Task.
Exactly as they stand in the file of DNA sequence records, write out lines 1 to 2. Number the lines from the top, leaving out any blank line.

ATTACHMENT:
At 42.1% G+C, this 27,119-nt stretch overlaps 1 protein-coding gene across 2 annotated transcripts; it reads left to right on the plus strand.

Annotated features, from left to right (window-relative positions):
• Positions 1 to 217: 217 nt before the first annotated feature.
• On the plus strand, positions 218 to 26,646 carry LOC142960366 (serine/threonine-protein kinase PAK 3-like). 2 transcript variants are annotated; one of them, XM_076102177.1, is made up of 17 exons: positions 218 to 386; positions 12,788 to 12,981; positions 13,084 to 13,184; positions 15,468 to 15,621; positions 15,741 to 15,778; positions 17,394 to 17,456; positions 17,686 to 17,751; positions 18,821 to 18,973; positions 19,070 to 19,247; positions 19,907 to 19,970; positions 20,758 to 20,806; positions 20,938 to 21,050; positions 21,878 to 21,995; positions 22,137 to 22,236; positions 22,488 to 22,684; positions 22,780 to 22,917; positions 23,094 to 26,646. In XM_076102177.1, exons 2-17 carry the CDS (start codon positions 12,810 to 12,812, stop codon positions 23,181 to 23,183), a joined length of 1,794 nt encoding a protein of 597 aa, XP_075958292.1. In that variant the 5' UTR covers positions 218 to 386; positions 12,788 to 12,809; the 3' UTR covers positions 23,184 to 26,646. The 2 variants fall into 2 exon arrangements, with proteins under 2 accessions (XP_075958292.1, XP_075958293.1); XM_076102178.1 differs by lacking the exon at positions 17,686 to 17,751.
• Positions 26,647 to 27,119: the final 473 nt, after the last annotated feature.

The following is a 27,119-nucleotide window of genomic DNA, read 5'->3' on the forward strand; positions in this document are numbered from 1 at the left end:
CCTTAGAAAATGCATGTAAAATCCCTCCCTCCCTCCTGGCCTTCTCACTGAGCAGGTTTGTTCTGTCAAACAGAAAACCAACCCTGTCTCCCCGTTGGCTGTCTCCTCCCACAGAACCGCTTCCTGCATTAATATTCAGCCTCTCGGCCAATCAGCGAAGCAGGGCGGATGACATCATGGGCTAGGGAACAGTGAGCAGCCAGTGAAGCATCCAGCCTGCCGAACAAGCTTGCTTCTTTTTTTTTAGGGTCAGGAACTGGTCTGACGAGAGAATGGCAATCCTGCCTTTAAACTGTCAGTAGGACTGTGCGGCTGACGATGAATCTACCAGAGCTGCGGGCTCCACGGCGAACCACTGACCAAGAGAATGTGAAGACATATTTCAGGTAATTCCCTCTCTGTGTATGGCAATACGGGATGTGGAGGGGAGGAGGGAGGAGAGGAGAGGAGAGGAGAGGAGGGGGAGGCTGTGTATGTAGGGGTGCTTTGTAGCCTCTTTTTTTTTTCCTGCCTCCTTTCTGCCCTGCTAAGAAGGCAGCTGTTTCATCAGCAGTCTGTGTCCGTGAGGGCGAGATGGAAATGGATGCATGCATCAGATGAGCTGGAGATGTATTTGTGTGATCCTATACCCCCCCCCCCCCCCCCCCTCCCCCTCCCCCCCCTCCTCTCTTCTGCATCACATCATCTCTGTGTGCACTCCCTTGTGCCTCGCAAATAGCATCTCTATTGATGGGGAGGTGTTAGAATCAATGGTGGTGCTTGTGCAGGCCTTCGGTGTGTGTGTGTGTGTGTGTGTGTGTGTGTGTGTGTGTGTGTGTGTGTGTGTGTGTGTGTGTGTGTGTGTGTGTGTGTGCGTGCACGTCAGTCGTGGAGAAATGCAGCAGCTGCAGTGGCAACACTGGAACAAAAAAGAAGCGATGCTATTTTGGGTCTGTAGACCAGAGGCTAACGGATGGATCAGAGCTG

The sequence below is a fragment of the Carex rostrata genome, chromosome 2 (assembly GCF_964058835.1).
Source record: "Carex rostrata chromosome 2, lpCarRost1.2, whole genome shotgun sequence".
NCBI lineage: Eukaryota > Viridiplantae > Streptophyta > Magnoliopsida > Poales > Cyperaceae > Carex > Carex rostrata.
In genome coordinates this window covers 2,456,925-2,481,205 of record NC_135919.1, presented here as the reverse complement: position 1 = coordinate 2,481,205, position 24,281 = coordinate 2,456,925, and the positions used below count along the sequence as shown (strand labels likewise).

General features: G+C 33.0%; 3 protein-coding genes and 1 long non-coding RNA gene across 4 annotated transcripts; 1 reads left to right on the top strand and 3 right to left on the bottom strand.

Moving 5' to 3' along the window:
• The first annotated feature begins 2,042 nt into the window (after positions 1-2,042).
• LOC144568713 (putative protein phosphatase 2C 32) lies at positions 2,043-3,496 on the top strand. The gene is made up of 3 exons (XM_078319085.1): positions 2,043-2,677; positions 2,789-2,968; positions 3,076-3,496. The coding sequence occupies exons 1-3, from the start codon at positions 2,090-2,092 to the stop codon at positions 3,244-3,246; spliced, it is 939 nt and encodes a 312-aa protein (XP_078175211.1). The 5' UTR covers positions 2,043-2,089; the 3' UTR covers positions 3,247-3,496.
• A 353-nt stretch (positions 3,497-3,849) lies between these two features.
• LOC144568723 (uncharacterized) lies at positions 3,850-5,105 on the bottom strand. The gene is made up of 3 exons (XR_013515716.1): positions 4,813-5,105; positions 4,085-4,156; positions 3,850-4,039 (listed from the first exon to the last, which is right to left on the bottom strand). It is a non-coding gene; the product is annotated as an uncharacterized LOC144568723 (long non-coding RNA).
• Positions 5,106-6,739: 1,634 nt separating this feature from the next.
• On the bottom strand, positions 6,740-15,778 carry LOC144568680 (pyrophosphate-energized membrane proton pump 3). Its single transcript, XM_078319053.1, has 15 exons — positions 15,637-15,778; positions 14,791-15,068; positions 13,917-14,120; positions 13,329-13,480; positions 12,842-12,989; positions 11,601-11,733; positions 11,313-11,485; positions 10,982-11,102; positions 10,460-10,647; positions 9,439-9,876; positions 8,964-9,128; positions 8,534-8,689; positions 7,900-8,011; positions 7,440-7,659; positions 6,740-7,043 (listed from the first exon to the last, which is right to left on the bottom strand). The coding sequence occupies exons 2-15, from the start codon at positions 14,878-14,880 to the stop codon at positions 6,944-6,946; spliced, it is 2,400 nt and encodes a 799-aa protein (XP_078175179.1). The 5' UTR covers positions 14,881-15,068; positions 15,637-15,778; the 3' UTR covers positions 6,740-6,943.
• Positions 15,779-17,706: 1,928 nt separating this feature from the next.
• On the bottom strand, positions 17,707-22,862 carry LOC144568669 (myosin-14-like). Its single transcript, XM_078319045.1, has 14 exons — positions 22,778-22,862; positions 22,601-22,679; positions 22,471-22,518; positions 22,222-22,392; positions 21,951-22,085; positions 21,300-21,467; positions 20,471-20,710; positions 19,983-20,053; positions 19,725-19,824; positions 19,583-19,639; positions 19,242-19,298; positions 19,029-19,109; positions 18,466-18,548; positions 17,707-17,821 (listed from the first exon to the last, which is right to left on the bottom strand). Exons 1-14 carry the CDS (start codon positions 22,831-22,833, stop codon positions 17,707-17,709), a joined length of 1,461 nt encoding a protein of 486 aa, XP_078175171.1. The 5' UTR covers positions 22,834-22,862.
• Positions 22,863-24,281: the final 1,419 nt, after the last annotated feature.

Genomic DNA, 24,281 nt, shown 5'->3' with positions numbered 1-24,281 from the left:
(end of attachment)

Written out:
At 42.1% G+C, this 27,119-nt stretch overlaps 1 protein-coding gene across 2 annotated transcripts; it reads left to right on the plus strand.

Annotated features, from left to right (window-relative positions):